|How does the composition and phases of earth's
inner layers generate a magnetic field?|
|Question Date: 2018-02-21|
DoMaria, our Earth is composed of three
layers. A solid, hot, inner core, a liquid
mantle made of iron, nickel, and other metals, and
the earths crust.
The mantle is constantly moving and flowing
around because of convection currents. That
means that the colder more dense metal sinks to
the bottom while the hot stuff rises to the top.
That movement of liquid iron creates electric
currents, and those electric currents
induce magnetic fields. Separate magnetic
fields are all aligned in similar directions,
which causes them to combine and produce one,
giant magnetic field around the planet!
The Earth's core is made mostly of an
iron-nickel alloy, with a minor component of
lighter elements like carbon and sulphur. Due to
the extremely high pressures that occur at the
center of the Earth, the inner core is
solid. However, the outer core is liquid
because the pressures are lower towards the
surface of the Earth. In terms of chemical
composition, both regions of the core are similar,
As heat escapes from the inner core towards the
core-mantle boundary, it generates
convection in the liquid outer core around it.
This process is similar to a lava lamp: hot,
buoyant liquid core material rises, whereas
colder, denser core material sinks, leading to the
movement of the material in the liquid outer core.
The liquid core material is electrically
conductive, so its movement (along with the
rotation of the planet) induces a magnetic
field. This is called the dynamo
process, and the same process is
responsible for generating magnetic fields
associated with other planetary bodies in the
As of yet, no one has made a trip to the center
of Earth, but scientists use seismic waves to
understand the physical and compositional layers
that make up Earth. Using seismic waves, our
understanding is that Earth has a dense, solid
inner core composed primarily of iron. Earth's
core would be about two-thirds the size of the
moon, about as hot as the surface of the sun, and
at a pressure so high the iron is forced into a
solid state that cannot melt.
Surrounding the inner core is a liquid
outer core. The pressure is slightly less,
enabling the liquid state at those very high
temperatures. And it is made up of mostly
iron, but also likely contains small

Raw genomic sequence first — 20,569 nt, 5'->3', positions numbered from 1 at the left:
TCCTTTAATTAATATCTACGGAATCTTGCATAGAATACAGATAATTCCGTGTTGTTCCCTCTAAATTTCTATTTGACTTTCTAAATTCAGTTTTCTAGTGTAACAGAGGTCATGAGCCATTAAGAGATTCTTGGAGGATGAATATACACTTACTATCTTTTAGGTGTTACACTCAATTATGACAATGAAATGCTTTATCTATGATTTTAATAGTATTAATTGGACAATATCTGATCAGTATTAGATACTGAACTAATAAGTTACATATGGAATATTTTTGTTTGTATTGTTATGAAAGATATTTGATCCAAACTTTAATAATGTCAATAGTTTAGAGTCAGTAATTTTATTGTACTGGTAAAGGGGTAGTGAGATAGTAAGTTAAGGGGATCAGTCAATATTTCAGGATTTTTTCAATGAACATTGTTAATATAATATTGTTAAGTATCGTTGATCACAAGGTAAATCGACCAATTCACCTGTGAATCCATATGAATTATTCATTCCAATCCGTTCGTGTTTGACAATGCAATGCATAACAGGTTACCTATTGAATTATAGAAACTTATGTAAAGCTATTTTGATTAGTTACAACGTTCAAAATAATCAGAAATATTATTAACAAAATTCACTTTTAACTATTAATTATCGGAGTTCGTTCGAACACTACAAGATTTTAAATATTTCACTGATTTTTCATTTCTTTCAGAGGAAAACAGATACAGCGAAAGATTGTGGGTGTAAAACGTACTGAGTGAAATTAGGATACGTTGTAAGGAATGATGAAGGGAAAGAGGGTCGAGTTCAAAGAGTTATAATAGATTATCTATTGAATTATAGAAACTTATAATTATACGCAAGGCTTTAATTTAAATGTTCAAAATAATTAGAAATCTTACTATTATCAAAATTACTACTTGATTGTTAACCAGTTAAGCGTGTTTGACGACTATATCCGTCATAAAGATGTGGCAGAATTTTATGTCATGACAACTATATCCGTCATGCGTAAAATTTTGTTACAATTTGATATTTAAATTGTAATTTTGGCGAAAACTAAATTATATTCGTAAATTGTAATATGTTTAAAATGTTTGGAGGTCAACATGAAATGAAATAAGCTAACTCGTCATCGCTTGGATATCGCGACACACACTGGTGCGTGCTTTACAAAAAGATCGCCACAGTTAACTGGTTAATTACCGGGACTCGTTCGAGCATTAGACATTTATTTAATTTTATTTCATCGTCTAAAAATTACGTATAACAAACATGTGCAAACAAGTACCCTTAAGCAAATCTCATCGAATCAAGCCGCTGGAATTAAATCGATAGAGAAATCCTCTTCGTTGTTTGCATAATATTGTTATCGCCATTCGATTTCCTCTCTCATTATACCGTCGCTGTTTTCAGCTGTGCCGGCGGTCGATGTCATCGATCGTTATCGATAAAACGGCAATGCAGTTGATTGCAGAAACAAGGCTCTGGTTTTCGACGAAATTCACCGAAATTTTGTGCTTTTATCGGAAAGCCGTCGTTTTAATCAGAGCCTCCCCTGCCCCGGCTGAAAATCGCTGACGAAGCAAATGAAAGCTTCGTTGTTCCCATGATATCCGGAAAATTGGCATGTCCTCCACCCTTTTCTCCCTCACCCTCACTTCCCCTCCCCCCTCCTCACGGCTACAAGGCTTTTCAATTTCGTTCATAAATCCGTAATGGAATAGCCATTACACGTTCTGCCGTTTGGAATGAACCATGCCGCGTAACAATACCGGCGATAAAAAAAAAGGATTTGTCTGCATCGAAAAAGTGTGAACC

quantities of lighter metals like nickel.
Earth's magnetic field relies on this liquid
outer core. Differences in temperature and
pressure within the outer core enable
convection currents to form as slightly
colder and denser materials sink and attach to the
inner core while hotter and lighter materials are
buoyantly driven upward. Earth's rotational
spin on its axis also creates something called the
Coriolis effect, which further causes convection.
As the outer core convects, or swirls
around, the liquid iron creates electric
currents that generate magnetic fields. The
Coriolis effect, due to Earth's spinning, causes
the magnetic fields to align parallel to
Earth's axis. All of these combined generate
the appropriate flow pattern and all the currents
accumulate and become a large magnetic field
The actual math calculations required to
understand how this all works is quite complex,
but the main factors require a conducting fluid
(liquid outer core made of iron) and sufficient
energy to convect the fluid quickly and in the
appropriate flow pattern.
Good question. The Earth's outer core is made
of a molten mixture of iron and nickel, and, like
the rest of the Earth, it rotates. This
creates an electric current that also flows
around the Earth. I am not sure how the rotation
creates this electric current; hopefully a
geophysicist will answer this question and explain
An electric current creates a magnetic
field because electricity and magnetism are
the same force.
Click Here to return to the search form.
Copyright © 2020 The Regents of the University of California,
All Rights Reserved.